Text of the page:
Clearly, an internship opportunity is a winning situation for everyone involved! While you, the student, gain real work experience, your employer gains the use of your skills for a designated period of time. Let’s take a closer look at exactly what benefits will accrue for the various parties.

Benefits for the Student:

  • practical experience using information skills and applying theoretical knowledge
  • pursue a special interest in a subject specialty
  • interact and communicate with professionals
  • experience an information or library setting consistent with professional goals
  • become aware of employment opportunities
  • test theoretical concerns against reality
  • understand the role of the sponsoring site within the community
  • develop a professional self-awareness
  • develop professional contacts for future advice and job seeking

Benefits for the Site:

  • develop and implement special projects
  • have additional professional-level assistance available
  • gain fresh insights from students currently studying leading-edge approaches
  • interact with students and programs at the School of Information Studies (iSchool)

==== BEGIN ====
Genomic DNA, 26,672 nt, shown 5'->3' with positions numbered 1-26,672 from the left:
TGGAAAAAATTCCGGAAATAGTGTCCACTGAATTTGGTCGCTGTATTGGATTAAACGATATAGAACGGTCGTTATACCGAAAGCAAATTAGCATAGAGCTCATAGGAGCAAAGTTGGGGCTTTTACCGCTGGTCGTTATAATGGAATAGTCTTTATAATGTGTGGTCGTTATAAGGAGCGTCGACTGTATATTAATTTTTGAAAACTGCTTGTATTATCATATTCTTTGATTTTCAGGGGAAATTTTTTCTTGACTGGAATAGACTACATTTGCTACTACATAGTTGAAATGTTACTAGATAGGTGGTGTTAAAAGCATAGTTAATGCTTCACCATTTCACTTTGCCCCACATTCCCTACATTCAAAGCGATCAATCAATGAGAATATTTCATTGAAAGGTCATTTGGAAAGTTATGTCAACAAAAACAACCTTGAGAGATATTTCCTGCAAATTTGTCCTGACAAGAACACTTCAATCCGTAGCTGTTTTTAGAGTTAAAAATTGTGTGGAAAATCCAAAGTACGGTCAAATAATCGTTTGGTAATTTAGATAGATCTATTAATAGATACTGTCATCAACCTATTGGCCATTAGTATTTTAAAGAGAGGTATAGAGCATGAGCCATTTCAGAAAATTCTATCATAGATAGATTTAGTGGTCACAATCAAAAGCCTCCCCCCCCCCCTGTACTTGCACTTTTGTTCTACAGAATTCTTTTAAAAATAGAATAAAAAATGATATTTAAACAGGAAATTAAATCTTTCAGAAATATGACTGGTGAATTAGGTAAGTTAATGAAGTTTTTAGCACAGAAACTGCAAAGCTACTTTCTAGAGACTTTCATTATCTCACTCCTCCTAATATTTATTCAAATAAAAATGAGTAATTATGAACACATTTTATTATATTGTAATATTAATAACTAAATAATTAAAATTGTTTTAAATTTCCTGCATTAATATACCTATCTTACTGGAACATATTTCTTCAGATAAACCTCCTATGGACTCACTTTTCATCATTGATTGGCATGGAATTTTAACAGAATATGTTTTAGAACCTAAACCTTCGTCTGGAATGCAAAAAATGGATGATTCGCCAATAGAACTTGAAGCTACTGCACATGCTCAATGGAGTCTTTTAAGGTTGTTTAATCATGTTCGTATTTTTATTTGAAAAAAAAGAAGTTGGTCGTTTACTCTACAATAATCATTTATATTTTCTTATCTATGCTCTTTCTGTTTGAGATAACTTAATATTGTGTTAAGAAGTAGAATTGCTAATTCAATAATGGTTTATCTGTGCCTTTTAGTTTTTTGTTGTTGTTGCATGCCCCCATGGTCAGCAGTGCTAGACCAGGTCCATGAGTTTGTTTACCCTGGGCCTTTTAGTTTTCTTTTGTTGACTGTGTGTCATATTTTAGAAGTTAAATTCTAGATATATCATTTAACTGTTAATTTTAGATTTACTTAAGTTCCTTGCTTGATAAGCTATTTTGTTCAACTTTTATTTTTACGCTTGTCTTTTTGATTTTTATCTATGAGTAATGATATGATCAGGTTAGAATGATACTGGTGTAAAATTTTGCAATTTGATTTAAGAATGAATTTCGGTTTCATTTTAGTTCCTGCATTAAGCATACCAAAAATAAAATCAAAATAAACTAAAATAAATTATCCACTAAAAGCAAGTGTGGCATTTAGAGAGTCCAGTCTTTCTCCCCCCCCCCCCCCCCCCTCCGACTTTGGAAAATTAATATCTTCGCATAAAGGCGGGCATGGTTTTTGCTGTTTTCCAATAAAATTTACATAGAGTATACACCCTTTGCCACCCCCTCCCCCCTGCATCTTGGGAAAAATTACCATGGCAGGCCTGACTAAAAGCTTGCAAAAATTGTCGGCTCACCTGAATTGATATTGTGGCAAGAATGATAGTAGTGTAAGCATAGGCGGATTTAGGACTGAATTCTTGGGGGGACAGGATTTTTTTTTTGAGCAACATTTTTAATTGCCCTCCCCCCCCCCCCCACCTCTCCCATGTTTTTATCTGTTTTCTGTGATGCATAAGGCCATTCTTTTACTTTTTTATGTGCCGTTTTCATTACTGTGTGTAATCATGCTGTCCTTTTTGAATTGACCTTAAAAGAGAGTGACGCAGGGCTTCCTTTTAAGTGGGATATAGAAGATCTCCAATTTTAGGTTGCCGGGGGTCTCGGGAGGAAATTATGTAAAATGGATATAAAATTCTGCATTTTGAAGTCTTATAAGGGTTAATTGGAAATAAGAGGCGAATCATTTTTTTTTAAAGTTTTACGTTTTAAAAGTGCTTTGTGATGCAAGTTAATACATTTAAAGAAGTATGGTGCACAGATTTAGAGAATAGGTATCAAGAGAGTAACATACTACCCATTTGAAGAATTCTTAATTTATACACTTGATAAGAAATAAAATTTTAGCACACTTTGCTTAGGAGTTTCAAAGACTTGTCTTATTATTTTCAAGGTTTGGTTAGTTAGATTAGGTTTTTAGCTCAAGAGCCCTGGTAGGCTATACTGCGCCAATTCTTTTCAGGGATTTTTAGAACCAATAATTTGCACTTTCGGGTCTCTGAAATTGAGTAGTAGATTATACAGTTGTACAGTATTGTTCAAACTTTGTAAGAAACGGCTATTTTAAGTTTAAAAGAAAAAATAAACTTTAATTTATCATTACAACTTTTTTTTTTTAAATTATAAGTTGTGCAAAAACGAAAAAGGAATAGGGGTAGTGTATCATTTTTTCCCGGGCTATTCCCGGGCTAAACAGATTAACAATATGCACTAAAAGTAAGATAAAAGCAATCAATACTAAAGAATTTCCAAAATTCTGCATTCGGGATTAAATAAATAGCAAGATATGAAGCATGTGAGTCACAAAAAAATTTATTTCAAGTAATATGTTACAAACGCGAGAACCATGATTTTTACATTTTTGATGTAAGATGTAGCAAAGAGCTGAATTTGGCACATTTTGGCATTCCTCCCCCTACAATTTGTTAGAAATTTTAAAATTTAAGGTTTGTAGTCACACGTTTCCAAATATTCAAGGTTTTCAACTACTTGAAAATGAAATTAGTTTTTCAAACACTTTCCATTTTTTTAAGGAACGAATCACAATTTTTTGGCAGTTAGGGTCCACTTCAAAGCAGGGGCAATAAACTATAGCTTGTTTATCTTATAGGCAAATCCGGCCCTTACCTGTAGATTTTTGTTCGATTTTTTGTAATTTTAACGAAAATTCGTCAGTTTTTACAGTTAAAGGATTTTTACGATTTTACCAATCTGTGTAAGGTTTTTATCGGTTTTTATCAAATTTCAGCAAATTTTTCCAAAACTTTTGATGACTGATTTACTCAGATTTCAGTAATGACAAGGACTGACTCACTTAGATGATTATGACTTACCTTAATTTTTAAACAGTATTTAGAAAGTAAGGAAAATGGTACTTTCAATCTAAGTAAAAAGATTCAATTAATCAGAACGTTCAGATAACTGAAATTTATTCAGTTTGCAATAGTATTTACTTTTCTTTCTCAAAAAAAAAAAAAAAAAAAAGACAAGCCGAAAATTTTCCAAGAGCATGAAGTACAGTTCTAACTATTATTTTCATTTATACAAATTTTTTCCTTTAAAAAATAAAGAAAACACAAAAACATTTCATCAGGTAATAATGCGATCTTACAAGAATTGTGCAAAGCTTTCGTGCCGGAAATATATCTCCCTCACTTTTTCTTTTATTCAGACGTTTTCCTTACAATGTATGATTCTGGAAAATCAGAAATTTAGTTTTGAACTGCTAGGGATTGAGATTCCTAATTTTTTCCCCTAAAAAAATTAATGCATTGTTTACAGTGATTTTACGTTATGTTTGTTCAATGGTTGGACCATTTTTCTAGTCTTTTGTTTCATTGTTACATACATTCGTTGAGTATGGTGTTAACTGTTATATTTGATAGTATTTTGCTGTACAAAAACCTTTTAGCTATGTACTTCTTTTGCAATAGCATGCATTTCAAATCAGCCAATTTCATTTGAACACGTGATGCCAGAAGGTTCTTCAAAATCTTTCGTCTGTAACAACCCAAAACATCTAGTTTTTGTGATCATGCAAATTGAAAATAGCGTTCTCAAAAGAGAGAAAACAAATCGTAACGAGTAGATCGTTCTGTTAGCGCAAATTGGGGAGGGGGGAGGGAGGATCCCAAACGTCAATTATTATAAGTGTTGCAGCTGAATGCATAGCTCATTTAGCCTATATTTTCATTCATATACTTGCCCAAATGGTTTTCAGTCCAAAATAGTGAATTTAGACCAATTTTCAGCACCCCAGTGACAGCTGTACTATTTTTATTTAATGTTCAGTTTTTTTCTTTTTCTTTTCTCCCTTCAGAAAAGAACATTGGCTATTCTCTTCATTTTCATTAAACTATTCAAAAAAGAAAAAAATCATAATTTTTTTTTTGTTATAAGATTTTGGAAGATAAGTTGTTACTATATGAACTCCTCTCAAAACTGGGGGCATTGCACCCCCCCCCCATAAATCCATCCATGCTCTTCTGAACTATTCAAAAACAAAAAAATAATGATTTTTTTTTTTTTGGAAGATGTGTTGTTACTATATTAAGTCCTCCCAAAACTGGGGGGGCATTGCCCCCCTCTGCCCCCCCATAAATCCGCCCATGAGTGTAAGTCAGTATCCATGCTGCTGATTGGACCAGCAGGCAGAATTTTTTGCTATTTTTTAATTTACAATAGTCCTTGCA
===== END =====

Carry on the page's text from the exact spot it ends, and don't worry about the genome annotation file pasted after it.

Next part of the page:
Benefits for the iSchool:

  • provide stimulating, practical learning environments for students
  • meet the individual needs of students
  • promote a good working relationship with public and private sector organizations

Frequently Asked Questions

Must I do an internship?

According to the Graduate Handbooks, IM students should earn 2-6 credits through internship as part of their exit requirement.  For IM students with little, or no, appropriate experience as information professionals, students must register for at least 2 credits and no more than 6 credits of internship or cooperative education credits. No graduate student may earn more than 6 credits through internship opportunities.